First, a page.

Gravitywave / flickr.com

City of Dallas mosquito-spraying trucks will be out in half a dozen neighborhoods tonight and tomorrow night, weather permitting.

rp4prez2008 / (cc) flickr

A Fort Worth woman in her 40’s has developed Tarrant County’s first case of West Nile virus this season.   It’s also the first case reported in North Texas.

Tarrant County Public Health says she has the milder form, not the neuroinvasive form that more often leads to long-term illness, paralysis or death.

Gravitywave / flickr.com

Texas has its first human case of West Nile Virus this season. 

Andre.abu / flickr

Governor Perry has signed Senate Bill 186, giving health officials another tool to fight West Nile.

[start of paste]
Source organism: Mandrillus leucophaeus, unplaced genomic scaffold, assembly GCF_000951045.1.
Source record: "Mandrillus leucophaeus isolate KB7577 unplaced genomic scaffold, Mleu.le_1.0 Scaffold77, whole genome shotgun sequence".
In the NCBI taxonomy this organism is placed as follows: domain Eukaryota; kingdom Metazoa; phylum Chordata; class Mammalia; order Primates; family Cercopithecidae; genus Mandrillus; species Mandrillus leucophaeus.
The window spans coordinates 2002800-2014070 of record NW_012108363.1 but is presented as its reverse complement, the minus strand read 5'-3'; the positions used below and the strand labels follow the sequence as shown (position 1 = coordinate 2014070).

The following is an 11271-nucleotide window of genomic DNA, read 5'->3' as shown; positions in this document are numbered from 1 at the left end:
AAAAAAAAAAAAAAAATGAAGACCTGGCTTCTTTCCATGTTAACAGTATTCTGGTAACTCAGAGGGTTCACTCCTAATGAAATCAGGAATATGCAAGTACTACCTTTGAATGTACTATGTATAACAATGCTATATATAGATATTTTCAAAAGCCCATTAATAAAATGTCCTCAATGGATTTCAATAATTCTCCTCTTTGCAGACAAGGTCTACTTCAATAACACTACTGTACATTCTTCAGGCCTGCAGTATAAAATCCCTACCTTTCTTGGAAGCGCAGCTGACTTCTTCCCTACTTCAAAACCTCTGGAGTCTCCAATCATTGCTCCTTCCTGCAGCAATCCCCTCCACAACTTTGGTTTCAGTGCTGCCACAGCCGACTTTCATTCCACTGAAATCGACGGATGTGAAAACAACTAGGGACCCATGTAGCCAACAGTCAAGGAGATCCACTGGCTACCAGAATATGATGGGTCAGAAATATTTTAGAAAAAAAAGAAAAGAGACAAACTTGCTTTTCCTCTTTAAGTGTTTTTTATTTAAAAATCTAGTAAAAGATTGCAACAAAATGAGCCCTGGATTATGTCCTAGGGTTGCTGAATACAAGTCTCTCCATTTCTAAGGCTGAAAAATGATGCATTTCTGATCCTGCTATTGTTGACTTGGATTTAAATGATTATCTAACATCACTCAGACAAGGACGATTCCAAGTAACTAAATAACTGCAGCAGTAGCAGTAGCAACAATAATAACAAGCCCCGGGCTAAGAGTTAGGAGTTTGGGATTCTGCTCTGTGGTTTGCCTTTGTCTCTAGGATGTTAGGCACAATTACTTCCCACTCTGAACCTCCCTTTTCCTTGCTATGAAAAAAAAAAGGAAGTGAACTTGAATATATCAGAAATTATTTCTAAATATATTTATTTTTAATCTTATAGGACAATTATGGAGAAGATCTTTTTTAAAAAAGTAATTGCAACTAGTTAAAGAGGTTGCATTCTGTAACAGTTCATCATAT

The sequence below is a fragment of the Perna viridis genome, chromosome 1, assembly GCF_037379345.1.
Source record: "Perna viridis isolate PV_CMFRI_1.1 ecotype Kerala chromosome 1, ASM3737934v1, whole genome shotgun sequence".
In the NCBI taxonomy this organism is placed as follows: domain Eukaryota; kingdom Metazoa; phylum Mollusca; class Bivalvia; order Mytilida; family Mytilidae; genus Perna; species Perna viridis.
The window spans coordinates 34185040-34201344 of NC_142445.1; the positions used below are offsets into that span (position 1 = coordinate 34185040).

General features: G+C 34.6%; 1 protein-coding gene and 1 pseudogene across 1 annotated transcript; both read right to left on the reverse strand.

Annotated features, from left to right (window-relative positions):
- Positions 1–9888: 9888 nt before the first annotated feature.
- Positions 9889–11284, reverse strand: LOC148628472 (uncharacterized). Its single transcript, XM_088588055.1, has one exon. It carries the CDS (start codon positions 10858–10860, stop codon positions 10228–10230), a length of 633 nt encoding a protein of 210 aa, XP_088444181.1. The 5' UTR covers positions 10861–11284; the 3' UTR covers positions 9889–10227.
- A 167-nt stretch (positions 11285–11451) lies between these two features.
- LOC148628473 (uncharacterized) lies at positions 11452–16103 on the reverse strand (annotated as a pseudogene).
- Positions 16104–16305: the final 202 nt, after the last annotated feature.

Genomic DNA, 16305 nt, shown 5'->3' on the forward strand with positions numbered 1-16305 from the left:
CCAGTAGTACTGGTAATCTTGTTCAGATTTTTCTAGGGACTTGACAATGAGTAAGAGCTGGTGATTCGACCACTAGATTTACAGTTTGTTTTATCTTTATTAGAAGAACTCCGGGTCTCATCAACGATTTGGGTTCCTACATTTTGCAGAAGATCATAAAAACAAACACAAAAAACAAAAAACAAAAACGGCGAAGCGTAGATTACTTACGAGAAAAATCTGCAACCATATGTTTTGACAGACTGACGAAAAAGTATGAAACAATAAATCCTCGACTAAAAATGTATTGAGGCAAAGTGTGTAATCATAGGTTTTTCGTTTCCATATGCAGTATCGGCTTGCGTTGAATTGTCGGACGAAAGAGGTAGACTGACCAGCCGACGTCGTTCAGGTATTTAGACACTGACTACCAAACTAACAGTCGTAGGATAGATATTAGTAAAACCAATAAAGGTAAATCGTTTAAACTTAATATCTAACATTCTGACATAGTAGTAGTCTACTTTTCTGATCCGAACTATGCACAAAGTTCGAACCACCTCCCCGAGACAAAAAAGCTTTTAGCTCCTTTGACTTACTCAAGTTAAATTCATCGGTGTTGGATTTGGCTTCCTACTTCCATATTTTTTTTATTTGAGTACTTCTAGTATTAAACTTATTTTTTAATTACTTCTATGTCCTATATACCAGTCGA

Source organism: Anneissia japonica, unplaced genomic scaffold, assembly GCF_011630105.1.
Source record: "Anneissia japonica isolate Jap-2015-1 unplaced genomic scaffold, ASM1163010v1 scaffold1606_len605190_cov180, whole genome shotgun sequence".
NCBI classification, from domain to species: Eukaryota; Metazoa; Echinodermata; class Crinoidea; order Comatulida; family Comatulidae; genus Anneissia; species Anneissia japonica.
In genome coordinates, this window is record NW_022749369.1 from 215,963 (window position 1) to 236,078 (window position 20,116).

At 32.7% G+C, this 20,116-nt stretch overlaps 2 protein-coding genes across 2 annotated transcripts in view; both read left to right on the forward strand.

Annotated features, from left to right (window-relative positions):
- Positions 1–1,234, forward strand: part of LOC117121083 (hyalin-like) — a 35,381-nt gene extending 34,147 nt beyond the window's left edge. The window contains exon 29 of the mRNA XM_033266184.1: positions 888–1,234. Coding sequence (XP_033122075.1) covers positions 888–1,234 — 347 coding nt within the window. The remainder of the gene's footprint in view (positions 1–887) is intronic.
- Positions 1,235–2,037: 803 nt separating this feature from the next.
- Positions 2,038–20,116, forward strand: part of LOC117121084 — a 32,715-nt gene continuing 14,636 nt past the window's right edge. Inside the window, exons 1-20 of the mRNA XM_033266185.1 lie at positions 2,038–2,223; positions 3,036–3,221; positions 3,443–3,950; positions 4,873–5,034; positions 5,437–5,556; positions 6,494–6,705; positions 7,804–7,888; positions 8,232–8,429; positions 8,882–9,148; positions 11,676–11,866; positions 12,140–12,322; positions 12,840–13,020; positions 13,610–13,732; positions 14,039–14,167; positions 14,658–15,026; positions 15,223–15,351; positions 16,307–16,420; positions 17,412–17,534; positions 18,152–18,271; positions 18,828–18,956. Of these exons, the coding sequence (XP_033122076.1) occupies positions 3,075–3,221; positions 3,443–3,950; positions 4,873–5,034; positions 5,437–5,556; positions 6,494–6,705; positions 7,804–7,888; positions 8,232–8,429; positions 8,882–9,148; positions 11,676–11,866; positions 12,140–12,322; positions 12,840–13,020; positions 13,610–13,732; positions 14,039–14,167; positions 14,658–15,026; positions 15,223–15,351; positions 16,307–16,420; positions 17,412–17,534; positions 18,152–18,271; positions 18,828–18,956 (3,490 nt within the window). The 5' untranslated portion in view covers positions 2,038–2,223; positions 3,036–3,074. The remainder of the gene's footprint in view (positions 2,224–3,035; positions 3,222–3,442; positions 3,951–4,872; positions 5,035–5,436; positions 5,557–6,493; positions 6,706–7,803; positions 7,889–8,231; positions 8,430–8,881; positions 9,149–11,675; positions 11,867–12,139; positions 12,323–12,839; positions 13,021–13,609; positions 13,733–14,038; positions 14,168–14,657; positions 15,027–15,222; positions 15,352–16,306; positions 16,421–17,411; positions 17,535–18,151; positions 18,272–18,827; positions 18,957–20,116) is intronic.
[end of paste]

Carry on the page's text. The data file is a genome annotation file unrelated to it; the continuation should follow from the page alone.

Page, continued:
The bill sponsored by Rep. Helen Giddings and Sen. John Carona, both of Dallas, gives authorities access to stagnant water on abandoned properties and swimming pools.  

Dallas County health officials say that last year they had numerous complaints about standing water on uninhabited properties that was breeding mosquitoes.

Mosquitoes carry the West Nile virus that can be fatal or cause severe neurological damage.

Maridav / Shutterstock

After finding mosquitoes carrying West Nile Virus earlier than usual in at least two cities, Dallas County officials have begun urging outdoor use of mosquito repellent containing DEET. But what is DEET? And is there any reason to be concerned about using it any time we’re outdoors? Some answers in this edition of Vital Signs from David Jefferson, Tarrant County’s Environmental Health Manager.